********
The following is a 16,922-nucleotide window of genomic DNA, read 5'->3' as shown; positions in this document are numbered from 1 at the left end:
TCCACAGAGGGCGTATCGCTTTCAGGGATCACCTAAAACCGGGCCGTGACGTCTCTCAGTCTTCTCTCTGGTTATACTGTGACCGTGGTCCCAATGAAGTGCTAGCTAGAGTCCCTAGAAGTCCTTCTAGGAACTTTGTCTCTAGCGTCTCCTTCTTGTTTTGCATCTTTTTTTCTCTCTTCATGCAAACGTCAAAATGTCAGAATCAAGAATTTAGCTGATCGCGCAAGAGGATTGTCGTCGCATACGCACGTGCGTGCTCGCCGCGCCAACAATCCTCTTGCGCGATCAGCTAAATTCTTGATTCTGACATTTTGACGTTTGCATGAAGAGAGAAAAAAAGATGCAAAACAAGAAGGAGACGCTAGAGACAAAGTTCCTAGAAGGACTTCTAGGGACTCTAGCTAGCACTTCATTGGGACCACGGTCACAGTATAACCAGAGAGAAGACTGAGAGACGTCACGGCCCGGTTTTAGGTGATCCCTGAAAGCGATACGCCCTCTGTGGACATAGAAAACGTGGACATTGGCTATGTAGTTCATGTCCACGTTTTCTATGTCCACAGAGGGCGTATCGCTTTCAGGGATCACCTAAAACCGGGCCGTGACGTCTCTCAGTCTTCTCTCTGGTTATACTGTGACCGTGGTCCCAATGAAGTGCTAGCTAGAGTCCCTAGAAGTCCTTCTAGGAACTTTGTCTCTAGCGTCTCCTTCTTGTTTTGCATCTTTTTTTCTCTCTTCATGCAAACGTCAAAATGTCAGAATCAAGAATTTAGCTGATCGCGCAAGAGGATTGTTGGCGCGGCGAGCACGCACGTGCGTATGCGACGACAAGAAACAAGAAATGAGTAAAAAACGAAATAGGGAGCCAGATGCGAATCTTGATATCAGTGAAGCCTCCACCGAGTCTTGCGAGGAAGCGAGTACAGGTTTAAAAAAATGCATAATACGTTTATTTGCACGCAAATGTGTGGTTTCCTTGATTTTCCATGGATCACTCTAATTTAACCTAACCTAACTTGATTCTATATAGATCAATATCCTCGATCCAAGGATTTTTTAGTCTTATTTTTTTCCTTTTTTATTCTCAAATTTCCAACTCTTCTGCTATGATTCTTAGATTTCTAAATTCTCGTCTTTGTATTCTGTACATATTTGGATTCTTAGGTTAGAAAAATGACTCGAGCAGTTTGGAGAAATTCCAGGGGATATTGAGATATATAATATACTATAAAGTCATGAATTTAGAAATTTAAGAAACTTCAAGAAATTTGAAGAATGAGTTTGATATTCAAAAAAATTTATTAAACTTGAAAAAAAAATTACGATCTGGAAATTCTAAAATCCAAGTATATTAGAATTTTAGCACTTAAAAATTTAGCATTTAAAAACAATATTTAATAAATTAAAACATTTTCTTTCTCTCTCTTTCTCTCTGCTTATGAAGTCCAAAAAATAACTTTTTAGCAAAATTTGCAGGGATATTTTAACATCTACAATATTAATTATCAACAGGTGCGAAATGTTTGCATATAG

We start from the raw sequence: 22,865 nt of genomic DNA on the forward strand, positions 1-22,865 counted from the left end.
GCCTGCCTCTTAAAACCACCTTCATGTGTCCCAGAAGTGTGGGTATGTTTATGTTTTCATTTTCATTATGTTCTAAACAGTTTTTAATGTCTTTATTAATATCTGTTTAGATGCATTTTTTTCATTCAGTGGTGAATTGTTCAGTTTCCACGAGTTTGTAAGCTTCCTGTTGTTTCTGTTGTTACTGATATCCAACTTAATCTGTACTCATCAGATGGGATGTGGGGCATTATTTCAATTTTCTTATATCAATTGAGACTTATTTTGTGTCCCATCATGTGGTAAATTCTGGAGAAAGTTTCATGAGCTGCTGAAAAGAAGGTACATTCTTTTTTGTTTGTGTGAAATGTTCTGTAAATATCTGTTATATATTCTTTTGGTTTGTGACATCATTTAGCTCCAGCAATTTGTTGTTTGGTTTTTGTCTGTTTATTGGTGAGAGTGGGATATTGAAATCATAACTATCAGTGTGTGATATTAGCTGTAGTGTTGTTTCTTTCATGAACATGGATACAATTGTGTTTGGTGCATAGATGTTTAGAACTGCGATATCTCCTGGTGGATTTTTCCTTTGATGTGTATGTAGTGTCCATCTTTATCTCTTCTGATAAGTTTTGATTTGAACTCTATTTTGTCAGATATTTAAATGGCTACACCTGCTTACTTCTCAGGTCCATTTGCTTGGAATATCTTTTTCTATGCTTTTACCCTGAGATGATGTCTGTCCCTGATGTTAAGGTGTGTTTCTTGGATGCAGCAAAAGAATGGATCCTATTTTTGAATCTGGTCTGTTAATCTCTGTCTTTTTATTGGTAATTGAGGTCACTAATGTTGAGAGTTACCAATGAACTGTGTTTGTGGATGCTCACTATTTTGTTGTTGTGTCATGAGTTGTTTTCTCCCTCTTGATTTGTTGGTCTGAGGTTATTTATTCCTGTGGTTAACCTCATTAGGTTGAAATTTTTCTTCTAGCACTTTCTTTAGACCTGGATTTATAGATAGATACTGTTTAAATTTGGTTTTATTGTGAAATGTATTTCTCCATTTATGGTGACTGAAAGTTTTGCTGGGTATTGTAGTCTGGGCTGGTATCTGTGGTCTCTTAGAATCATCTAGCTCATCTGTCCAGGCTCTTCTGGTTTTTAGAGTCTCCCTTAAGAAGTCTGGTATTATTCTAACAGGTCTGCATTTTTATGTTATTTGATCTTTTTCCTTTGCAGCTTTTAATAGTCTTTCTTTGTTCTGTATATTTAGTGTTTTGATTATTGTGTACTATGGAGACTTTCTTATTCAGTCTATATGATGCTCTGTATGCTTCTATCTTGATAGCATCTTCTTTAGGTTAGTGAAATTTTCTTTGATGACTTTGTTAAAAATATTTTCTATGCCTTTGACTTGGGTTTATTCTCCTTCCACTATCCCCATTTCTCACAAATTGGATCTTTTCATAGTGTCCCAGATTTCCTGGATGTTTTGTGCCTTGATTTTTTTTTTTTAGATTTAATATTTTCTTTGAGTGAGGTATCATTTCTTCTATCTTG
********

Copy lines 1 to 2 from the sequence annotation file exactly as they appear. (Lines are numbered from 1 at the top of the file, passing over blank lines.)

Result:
The following is a 16,922-nucleotide window of genomic DNA, read 5'->3' as shown; positions in this document are numbered from 1 at the left end:
TCCACAGAGGGCGTATCGCTTTCAGGGATCACCTAAAACCGGGCCGTGACGTCTCTCAGTCTTCTCTCTGGTTATACTGTGACCGTGGTCCCAATGAAGTGCTAGCTAGAGTCCCTAGAAGTCCTTCTAGGAACTTTGTCTCTAGCGTCTCCTTCTTGTTTTGCATCTTTTTTTCTCTCTTCATGCAAACGTCAAAATGTCAGAATCAAGAATTTAGCTGATCGCGCAAGAGGATTGTCGTCGCATACGCACGTGCGTGCTCGCCGCGCCAACAATCCTCTTGCGCGATCAGCTAAATTCTTGATTCTGACATTTTGACGTTTGCATGAAGAGAGAAAAAAAGATGCAAAACAAGAAGGAGACGCTAGAGACAAAGTTCCTAGAAGGACTTCTAGGGACTCTAGCTAGCACTTCATTGGGACCACGGTCACAGTATAACCAGAGAGAAGACTGAGAGACGTCACGGCCCGGTTTTAGGTGATCCCTGAAAGCGATACGCCCTCTGTGGACATAGAAAACGTGGACATTGGCTATGTAGTTCATGTCCACGTTTTCTATGTCCACAGAGGGCGTATCGCTTTCAGGGATCACCTAAAACCGGGCCGTGACGTCTCTCAGTCTTCTCTCTGGTTATACTGTGACCGTGGTCCCAATGAAGTGCTAGCTAGAGTCCCTAGAAGTCCTTCTAGGAACTTTGTCTCTAGCGTCTCCTTCTTGTTTTGCATCTTTTTTTCTCTCTTCATGCAAACGTCAAAATGTCAGAATCAAGAATTTAGCTGATCGCGCAAGAGGATTGTTGGCGCGGCGAGCACGCACGTGCGTATGCGACGACAAGAAACAAGAAATGAGTAAAAAACGAAATAGGGAGCCAGATGCGAATCTTGATATCAGTGAAGCCTCCACCGAGTCTTGCGAGGAAGCGAGTACAGGTTTAAAAAAATGCATAATACGTTTATTTGCACGCAAATGTGTGGTTTCCTTGATTTTCCATGGATCACTCTAATTTAACCTAACCTAACTTGATTCTATATAGATCAATATCCTCGATCCAAGGATTTTTTAGTCTTATTTTTTTCCTTTTTTATTCTCAAATTTCCAACTCTTCTGCTATGATTCTTAGATTTCTAAATTCTCGTCTTTGTATTCTGTACATATTTGGATTCTTAGGTTAGAAAAATGACTCGAGCAGTTTGGAGAAATTCCAGGGGATATTGAGATATATAATATACTATAAAGTCATGAATTTAGAAATTTAAGAAACTTCAAGAAATTTGAAGAATGAGTTTGATATTCAAAAAAATTTATTAAACTTGAAAAAAAAATTACGATCTGGAAATTCTAAAATCCAAGTATATTAGAATTTTAGCACTTAAAAATTTAGCATTTAAAAACAATATTTAATAAATTAAAACATTTTCTTTCTCTCTCTTTCTCTCTGCTTATGAAGTCCAAAAAATAACTTTTTAGCAAAATTTGCAGGGATATTTTAACATCTACAATATTAATTATCAACAGGTGCGAAATGTTTGCATATAG